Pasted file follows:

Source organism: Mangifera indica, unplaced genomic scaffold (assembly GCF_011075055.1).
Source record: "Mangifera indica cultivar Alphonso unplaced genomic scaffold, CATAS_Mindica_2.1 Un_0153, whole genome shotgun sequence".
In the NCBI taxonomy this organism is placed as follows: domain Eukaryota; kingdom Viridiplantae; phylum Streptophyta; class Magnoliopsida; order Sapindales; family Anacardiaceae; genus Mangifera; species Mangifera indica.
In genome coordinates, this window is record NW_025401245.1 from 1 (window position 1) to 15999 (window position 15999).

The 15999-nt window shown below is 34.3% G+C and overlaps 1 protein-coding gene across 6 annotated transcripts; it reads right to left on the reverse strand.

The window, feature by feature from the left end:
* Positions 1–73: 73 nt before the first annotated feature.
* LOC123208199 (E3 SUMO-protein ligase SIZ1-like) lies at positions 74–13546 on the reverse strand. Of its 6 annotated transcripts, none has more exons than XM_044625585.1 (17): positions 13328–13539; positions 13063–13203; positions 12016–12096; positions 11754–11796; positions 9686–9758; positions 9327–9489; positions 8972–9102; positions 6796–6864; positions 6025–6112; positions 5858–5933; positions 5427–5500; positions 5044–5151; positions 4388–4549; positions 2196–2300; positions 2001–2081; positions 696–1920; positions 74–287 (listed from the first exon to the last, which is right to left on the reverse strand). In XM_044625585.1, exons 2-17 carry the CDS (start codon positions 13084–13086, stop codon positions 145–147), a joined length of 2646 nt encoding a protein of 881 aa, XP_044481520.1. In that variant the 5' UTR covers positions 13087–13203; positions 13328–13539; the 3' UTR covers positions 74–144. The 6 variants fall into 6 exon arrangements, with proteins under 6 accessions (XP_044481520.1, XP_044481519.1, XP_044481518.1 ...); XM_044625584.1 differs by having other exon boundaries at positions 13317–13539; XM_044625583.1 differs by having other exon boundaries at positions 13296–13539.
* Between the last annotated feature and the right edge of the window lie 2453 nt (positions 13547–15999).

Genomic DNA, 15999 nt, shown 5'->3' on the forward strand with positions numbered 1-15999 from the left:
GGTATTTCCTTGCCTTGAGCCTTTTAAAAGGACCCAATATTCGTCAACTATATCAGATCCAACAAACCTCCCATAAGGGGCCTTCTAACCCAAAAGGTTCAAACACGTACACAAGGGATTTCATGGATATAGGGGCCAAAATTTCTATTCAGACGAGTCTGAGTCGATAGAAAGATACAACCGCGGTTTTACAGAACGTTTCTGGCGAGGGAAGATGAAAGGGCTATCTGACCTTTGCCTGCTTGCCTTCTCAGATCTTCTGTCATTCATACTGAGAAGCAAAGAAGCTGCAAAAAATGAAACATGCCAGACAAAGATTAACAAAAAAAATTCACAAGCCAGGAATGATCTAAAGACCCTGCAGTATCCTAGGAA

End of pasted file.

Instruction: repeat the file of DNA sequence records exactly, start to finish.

Source organism: Mangifera indica, unplaced genomic scaffold (assembly GCF_011075055.1).
Source record: "Mangifera indica cultivar Alphonso unplaced genomic scaffold, CATAS_Mindica_2.1 Un_0153, whole genome shotgun sequence".
In the NCBI taxonomy this organism is placed as follows: domain Eukaryota; kingdom Viridiplantae; phylum Streptophyta; class Magnoliopsida; order Sapindales; family Anacardiaceae; genus Mangifera; species Mangifera indica.
In genome coordinates, this window is record NW_025401245.1 from 1 (window position 1) to 15999 (window position 15999).

The 15999-nt window shown below is 34.3% G+C and overlaps 1 protein-coding gene across 6 annotated transcripts; it reads right to left on the reverse strand.

The window, feature by feature from the left end:
* Positions 1–73: 73 nt before the first annotated feature.
* LOC123208199 (E3 SUMO-protein ligase SIZ1-like) lies at positions 74–13546 on the reverse strand. Of its 6 annotated transcripts, none has more exons than XM_044625585.1 (17): positions 13328–13539; positions 13063–13203; positions 12016–12096; positions 11754–11796; positions 9686–9758; positions 9327–9489; positions 8972–9102; positions 6796–6864; positions 6025–6112; positions 5858–5933; positions 5427–5500; positions 5044–5151; positions 4388–4549; positions 2196–2300; positions 2001–2081; positions 696–1920; positions 74–287 (listed from the first exon to the last, which is right to left on the reverse strand). In XM_044625585.1, exons 2-17 carry the CDS (start codon positions 13084–13086, stop codon positions 145–147), a joined length of 2646 nt encoding a protein of 881 aa, XP_044481520.1. In that variant the 5' UTR covers positions 13087–13203; positions 13328–13539; the 3' UTR covers positions 74–144. The 6 variants fall into 6 exon arrangements, with proteins under 6 accessions (XP_044481520.1, XP_044481519.1, XP_044481518.1 ...); XM_044625584.1 differs by having other exon boundaries at positions 13317–13539; XM_044625583.1 differs by having other exon boundaries at positions 13296–13539.
* Between the last annotated feature and the right edge of the window lie 2453 nt (positions 13547–15999).

Genomic DNA, 15999 nt, shown 5'->3' on the forward strand with positions numbered 1-15999 from the left:
GGTATTTCCTTGCCTTGAGCCTTTTAAAAGGACCCAATATTCGTCAACTATATCAGATCCAACAAACCTCCCATAAGGGGCCTTCTAACCCAAAAGGTTCAAACACGTACACAAGGGATTTCATGGATATAGGGGCCAAAATTTCTATTCAGACGAGTCTGAGTCGATAGAAAGATACAACCGCGGTTTTACAGAACGTTTCTGGCGAGGGAAGATGAAAGGGCTATCTGACCTTTGCCTGCTTGCCTTCTCAGATCTTCTGTCATTCATACTGAGAAGCAAAGAAGCTGCAAAAAATGAAACATGCCAGACAAAGATTAACAAAAAAAATTCACAAGCCAGGAATGATCTAAAGACCCTGCAGTATCCTAGGAA